Unlock the Editor’s Digest for free
Roula Khalaf, Editor of the FT, selects her favourite stories in this weekly newsletter.
The chair of the Post Office has quit its board as the UK government said it was seeking “new leadership” for the state-owned business at the centre of the Horizon scandal.
Henry Staunton, who has been chair since December 2022, will step down with immediate effect following a phone call with business secretary Kemi Badenoch on Saturday, the Department for Business and Trade said in a statement.
Badenoch and Staunton had “agreed to part ways with mutual consent” and an interim chair would be appointed to enable a formal application process to take place, the statement said.
Staunton was a member of the Post Office remuneration committee and had previously come under fire from MPs over the handling of bonuses to executives.
More than 700 sub-postmasters were prosecuted by the Post Office between 1999 and 2015 using data from Fujitsu’s flawed Horizon IT system.
Badenoch said: “The Post Office is rightfully under a heightened level of scrutiny at this time. I felt there was a need for new leadership, and we have parted ways with mutual consent.”
Staunton is the second member of the Post Office board to depart this year. Applications opened this month to replace senior independent director Ben Tidswell, a lawyer who chaired the committee overseeing two Horizon compensation schemes.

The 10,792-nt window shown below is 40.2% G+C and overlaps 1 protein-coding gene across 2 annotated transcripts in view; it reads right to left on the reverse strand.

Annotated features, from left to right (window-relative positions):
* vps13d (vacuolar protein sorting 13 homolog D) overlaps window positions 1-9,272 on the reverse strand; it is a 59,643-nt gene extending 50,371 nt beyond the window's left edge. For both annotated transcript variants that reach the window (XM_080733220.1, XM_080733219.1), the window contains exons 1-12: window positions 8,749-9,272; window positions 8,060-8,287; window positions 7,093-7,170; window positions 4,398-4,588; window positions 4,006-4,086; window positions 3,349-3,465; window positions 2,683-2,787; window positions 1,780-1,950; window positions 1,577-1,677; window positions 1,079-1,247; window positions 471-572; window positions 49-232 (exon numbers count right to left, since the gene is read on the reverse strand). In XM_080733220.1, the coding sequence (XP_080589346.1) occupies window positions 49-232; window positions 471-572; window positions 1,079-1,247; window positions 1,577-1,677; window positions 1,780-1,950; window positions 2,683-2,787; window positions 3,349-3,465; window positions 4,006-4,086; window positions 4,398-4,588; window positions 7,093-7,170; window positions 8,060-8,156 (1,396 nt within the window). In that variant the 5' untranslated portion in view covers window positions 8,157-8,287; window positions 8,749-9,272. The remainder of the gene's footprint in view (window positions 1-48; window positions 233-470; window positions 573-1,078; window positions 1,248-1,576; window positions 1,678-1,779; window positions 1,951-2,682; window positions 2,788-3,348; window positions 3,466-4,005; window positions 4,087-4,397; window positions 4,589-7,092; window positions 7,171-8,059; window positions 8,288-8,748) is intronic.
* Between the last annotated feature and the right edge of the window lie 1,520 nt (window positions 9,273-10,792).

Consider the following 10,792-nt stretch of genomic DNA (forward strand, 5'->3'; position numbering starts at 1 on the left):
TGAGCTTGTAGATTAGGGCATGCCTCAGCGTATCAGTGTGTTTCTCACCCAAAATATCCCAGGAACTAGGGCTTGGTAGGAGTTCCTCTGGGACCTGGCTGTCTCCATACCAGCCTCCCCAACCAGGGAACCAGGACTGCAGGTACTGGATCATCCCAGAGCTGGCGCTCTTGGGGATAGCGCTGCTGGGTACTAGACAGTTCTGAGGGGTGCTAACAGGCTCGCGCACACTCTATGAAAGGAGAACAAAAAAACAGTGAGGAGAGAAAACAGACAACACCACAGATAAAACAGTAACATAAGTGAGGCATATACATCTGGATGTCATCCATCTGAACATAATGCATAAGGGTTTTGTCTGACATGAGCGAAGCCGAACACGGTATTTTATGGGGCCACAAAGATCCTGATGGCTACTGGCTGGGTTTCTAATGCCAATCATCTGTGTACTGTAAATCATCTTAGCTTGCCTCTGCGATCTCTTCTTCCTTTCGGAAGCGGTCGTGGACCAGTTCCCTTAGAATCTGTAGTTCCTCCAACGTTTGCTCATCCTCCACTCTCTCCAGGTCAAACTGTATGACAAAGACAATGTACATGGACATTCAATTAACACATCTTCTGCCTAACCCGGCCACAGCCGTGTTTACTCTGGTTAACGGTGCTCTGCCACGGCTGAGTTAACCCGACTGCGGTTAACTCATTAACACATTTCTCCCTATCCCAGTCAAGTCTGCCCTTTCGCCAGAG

A person with knowledge of Badenoch’s thinking said she had taken action to address the scandal, including setting a minimum floor of £600,000 to compensate wrongly convicted sub-postmasters and pushing for legislation to facilitate the mass exoneration of victims.
This month she wrote to Japanese IT company Fujitsu demanding talks after executives conceded their software was at the centre of the scandal and the company would need to contribute to the cost of compensation.
The UK government has set aside £1bn to cover compensation for those affected, though ministers have said the final figure is likely to exceed this amount.
Members of the government-appointed Horizon Compensation Advisory Board said Staunton’s removal, first reported by Sky News, should be followed by a wider shake-up in the Post Office’s leadership.
“This should be the start of a number of changes at the top of the Post Office. The government will need to ask whether the board and senior management are fit to handle the scale of this scandal,” said Kevan Jones, Labour MP for North Durham.
Lord James Arbuthnot, a Tory peer and member of the compensation board, added: “At the moment there is such a toxic culture and reputation at the Post Office, that means it does need major change.”
Arbuthnot, who previously applied to chair the Post Office board, said he would not do so on this occasion. “There needs to be a drastic change in culture and governance,” he said.